Why You Didn’t Get a Response to Your Job Application


executive career coachingMost recruiters receive more applications than they know what to do with, for every job they are looking to fill. When you are the one taking the time to apply, it would be nice to think you would get some sort of response for your efforts – even if it is simply a ‘thanks but no thanks’ to let you know the company has decided to go a different direction. Unfortunately, that doesn’t always happen, mostly due to time constraints. However here are other reasons why recruiters don’t get back to everybody:

You Didn’t Do Your Research

Personalising your cover letter can go a long way in grabbing a recruiter’s interest. If you are able to show you did research on the organisation and position available, you increase your chances of being contacted. On the other hand, if you put together an application that is similar to what you could submit to a hundred other jobs, you might be missing an opportunity to make an impression. When a recruiter feels as though you don’t want a job badly enough to do a little research, it reflects poorly on the kind of employee you could be down the line.

You Weren’t the Right Fit

Sometimes it really is that simple – you just didn’t have what they were looking for. That isn’t necessarily a reflection on you. They may have someone else in mind, or have decided to hire from within. There also may be just one small aspect that they are specifically looking for – a specialised education or skill – which you don’t possess. Sometimes the most important part of a new position isn’t always made completely clear in a job description, but they know what they are looking for when they see it. If you aren’t it, you probably won’t hear back from them.

Your Opening Pitch Reads Like a Resume

Your cover letter should sell you, but not in the same way a resume does. Recruiters don’t want to see a long list of your accomplishments and skills; they want to know how those accomplishments and skills directly apply to the position they are looking to fill. What is it that makes you special? Why should they consider you above anyone else? These are the things they want you to convey to in your cover letter, or in the e-mail you compose to send with your application. You should be trying to hook the recruiter in with that opening pitch, not simply regurgitating the information they will find on your resume.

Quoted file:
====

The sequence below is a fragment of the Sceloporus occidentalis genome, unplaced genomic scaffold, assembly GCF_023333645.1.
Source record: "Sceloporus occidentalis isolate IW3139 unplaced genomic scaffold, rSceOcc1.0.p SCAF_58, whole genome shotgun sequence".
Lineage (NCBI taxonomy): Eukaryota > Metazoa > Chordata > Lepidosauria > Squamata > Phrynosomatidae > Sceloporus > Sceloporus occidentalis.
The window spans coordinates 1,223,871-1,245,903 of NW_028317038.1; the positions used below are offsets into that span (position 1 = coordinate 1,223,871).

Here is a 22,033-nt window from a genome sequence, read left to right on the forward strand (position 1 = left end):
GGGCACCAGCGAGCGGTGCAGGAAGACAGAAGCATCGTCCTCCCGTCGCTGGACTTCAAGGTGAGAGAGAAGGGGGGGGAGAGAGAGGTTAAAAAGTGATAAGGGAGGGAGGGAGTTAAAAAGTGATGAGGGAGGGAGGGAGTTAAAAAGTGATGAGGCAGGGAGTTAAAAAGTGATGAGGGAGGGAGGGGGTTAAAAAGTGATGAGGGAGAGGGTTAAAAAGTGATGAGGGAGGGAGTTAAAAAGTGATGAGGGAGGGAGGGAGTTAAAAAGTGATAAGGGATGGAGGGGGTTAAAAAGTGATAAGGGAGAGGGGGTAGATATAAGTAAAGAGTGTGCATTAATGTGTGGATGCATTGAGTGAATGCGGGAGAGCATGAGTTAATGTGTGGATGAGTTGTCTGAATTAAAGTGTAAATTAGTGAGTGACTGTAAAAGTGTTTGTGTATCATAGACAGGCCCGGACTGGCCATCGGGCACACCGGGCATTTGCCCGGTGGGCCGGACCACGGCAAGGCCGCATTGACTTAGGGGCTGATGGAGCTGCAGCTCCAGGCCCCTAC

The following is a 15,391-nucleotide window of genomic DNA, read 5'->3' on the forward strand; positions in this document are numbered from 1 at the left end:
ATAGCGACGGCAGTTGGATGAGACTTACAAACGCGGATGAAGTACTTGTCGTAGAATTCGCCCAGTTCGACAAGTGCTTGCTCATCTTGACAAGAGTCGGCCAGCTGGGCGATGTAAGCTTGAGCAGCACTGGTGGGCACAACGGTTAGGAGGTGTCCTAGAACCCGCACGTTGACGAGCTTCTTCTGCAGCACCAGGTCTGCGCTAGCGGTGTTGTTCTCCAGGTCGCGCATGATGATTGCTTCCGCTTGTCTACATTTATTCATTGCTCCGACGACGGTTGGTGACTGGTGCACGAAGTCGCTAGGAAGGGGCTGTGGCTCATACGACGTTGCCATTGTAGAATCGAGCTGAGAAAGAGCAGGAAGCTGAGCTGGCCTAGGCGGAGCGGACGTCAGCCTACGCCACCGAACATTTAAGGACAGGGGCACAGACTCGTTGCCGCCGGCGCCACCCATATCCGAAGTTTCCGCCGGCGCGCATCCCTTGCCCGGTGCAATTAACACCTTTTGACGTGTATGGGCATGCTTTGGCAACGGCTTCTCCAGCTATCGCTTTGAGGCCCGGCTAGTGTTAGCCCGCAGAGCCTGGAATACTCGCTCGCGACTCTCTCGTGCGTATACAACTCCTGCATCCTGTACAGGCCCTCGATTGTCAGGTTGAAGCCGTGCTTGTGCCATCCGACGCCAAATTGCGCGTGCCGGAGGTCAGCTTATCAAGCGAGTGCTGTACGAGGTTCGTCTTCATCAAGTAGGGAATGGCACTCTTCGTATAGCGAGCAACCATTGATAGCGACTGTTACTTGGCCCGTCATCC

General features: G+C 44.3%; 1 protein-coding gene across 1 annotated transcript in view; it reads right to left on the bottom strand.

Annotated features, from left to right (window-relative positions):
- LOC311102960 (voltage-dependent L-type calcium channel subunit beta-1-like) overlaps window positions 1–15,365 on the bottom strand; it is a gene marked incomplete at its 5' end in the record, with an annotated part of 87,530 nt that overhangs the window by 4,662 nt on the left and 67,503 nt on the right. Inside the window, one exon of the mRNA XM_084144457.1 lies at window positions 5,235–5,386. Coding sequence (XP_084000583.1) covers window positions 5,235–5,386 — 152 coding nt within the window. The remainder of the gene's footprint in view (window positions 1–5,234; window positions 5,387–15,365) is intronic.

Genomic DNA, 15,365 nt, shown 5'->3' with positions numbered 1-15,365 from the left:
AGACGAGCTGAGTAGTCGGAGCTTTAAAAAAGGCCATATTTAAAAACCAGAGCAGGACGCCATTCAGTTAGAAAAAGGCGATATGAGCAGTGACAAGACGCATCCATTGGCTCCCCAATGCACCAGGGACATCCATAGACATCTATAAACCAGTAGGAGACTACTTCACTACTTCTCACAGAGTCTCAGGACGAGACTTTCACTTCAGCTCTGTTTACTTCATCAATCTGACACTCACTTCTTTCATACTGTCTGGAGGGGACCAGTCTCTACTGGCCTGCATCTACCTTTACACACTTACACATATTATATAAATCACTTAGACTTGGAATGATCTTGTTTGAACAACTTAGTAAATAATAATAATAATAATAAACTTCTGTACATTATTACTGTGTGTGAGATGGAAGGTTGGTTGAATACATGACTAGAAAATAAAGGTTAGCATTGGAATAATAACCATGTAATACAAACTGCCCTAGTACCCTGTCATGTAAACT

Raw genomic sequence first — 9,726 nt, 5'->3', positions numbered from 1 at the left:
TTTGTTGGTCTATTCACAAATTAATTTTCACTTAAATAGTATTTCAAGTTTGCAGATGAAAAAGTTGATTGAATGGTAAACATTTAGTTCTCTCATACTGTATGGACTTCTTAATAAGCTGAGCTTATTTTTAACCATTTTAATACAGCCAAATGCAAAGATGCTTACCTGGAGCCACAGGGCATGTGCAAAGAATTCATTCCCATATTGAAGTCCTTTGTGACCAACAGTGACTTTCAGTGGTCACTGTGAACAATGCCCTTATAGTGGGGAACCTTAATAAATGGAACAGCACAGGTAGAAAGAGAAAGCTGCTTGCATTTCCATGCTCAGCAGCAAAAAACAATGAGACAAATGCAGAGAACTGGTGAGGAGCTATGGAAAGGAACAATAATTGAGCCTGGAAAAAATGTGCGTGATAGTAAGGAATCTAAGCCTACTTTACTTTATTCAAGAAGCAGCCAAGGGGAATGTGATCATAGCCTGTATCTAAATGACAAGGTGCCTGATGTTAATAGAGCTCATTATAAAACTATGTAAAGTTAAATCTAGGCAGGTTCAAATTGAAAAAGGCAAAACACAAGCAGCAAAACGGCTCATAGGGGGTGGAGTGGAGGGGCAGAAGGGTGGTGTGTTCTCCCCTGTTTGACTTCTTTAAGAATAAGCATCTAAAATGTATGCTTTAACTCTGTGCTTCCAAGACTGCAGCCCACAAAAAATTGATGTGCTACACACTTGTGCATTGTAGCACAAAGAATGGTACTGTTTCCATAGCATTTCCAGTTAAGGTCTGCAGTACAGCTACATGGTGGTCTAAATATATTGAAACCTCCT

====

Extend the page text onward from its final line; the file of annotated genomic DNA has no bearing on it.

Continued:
You Didn’t Take the Time

If your cover letter and resume are consumed by grammatical and spelling errors, it will be quickly discarded. That should be common knowledge, but it is something that occurs so often in applications. Another reason is if you failed to follow simple instructions, it says that you don’t care enough about this position for the recruiter to give you any consideration at all. Every once in a while recruiters receive an application addressed to another company entirely, and it becomes immediately clear that a generic cover letter was used without the time being spent to even swap out company names. Mistakes like this will land your application at the bottom of my pile, because they have no interest in wasting time on someone who couldn’t be bothered to put a little effort in.

At the end of the day, that really is what it all comes down to: time. If you don’t have the time to make sure your application is ready for a particulr job, than a recruiter probably won’t find the time to give you a call.

Visit Resumes Australia to learn more about how we can influence your career, from growing your networks to helping you develop clear goals and strategies. Alternatively, take advantage straight away of our serviceshere.

Regards,

kylie hammond

About Kylie Hammond
Executive Search Consultant, Head-Hunter, HR Consultant, Executive Career Coach, Expert Resume Writer & Executive Talent Agent.

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